When the freedom they wished for most was freedom from responsibility, then Athens ceased to be free and was never free again. — Edith Hamilton

Cambridge Historical Reader: Primary - Cambridge Press




The Story of Richard Whittington

Most of you have read of Dick Whittington and his cat—of the way in which a poor boy sold his pet cat for a large sum of money and was a rich man for the rest of his life. In this chapter, you will read what we believe to be the true story of Sir Richard Whittington.

In the reign of Edward III, there lived in the county of Gloucestershire a gentleman named Sir William Whittington. When he died, he left three sons, William, Robert and Richard. When the two elder brothers grew up to be men, each had an estate to live on; but there was very little left for the youngest.

Now Dick, as we may call him, had often heard his mother speak of a rich merchant, named Sir John Fitzwarren, who lived in the great city of London. She had known him when a boy, and, although she had not seen him for many years, still looked upon him as a friend.

So she sent a message to him, asking him if he would take her youngest son as an apprentice, to learn the trade of a mercer, for that was what Sir John was called. When, therefore, Dick's mother heard that her old friend was ready to take her boy, she felt pleased indeed.

Thus we find the lad, at the age of fourteen, setting out for the great city. We do not think he went alone. Very likely he travelled with a number of people for safety, as there were many robbers in those days, who were only too ready to rob lonely travellers.

On the journey, which would take four or five days, Dick would hear from his fellow travellers about the wonders of London. He would hear of the king and his court, of great feasts and merry-makings, of the ships in the river and of many other things, new and strange to a country lad.

But it is quite likely that, for a little while, Dick would feel lonely in his master's home. So we can very well fancy him saying, "I'll not stay here any longer, but will go back to the old place."

We can imagine him getting up early, walking as fast as he could and then stopping to rest on Highgate hill. While sitting there, he could very well hear the bells of Bow church, in Cheapside, and, as they rang, they seemed to say, "Turn again, Whittington, Lord Mayor of London." He then resolved to go back, and do his best to make the message of the bells come true.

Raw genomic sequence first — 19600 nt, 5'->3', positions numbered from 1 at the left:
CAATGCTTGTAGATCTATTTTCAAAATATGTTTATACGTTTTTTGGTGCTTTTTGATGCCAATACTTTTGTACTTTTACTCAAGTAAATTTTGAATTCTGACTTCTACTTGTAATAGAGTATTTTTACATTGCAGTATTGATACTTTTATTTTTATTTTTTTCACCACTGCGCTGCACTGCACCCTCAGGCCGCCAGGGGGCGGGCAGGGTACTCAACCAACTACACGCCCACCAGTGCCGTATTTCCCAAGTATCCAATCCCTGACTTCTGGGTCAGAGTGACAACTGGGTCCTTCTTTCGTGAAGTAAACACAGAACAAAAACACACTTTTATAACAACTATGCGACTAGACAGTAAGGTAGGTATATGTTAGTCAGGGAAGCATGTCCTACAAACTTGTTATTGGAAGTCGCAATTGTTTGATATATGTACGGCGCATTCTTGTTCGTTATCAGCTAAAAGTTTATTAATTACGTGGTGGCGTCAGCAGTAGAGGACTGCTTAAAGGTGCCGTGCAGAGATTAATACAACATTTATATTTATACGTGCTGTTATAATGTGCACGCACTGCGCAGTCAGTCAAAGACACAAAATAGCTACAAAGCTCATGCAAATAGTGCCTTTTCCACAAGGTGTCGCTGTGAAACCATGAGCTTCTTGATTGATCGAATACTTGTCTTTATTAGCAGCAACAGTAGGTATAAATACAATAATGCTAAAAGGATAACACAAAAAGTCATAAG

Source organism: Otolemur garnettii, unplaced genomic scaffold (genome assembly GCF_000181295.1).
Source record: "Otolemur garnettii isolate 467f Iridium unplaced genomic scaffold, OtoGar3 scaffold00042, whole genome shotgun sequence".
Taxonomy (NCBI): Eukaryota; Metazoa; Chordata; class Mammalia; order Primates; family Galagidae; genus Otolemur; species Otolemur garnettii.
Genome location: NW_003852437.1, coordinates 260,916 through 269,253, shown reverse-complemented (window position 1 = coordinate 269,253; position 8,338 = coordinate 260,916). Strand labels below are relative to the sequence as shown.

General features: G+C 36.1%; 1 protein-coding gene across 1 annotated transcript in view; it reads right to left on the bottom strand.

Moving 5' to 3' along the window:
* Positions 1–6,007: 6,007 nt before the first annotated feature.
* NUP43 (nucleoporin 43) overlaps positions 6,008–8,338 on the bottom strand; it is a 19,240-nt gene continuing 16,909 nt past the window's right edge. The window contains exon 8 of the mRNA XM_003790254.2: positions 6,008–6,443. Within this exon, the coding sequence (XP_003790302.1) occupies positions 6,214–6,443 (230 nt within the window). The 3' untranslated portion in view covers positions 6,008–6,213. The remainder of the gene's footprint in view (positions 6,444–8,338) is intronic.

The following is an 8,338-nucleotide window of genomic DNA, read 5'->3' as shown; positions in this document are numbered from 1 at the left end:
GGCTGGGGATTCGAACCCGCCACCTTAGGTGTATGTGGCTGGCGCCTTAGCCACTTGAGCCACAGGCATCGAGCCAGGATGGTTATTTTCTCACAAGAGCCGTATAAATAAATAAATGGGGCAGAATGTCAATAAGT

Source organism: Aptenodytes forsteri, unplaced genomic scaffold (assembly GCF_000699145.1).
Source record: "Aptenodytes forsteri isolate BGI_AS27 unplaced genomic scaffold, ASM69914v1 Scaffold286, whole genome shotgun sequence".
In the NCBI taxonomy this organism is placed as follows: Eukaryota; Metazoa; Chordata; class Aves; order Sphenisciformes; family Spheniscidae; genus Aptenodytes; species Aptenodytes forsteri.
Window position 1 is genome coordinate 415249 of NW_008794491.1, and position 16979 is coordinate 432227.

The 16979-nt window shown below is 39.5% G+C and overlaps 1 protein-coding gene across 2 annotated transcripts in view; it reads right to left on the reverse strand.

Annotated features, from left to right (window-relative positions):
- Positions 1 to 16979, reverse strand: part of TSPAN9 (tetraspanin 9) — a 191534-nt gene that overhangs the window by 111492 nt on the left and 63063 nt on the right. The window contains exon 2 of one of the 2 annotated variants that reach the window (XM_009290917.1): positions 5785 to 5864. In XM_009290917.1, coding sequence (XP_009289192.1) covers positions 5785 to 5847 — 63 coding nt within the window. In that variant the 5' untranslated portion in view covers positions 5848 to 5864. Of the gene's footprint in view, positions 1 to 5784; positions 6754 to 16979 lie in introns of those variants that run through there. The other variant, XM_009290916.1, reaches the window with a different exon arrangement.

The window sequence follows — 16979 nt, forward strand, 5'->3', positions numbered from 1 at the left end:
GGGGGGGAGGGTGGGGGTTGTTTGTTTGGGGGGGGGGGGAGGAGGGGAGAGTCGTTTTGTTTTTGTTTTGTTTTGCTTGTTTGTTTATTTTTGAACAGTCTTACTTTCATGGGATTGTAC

We feel sure that, during his seven years as an apprentice, his master would be very kind to him, and would see that he learnt his trade well. Dick would have to work hard; but, all through the year, there would be many things to amuse him, in his spare time. Sometimes, he would go with lads of his own age to a place named Moor-fields, where in winter there would be skating and sliding. When there was no frost, they could play at quarterstaff or football. In summer, there would be archery or wrestling for the 'prentice lads.

Bow Church, Cheapside
BOW CHURCH, CHEAPSIDE


Now, Dick's master, besides selling silks, satins and cloth of gold, often sent ships to countries far away to trade with the people there. Thus, the lad would get a chance to talk to sailors, who would tell him of the wonders of far-off lands.

Some people do not think there is any truth in the story of Dick's cat. But he may have had a cat, and may have sent it by one of the sailors, to a place where these animals were of great value. Then, with the money he got for it, he would start as a trader, like his master, and perhaps soon have a ship of his own. This he would very likely call "The Cat," in honour of the little animal which gave him a start in life.

Anyway, we know that, by the time he was thirty, Richard Whittington was a rich man. He did become mayor of London, holding that great office no less than three times. He was so rich that he lent king Henry V a very large sum of money, to pay his soldiers in the French wars.

While he was mayor for the third time, Whittington gave a great feast to the king and queen. Everything was of the best of its kind, and even the fires were made of cedar wood. Now, when Sir Richard lent the king money, he would get in return a written promise, or bond, saying that the money would be repaid.

Well, during this feast, Sir Richard threw the bond into the fire in the sight of the king and queen. This meant that he was making the king a present of the money. You may be sure this pleased king Henry very much, for he said, "Any king ought to be proud to have Sir Richard Whittington for a subject." To this, the polite knight replied, "Any subject ought to be proud of having such a king."

We also read, that Sir Richard married Alice, the daughter of his old master, and made many rich gifts to the city of London. He built schools for the young, almshouses for the old and hospitals for the sick.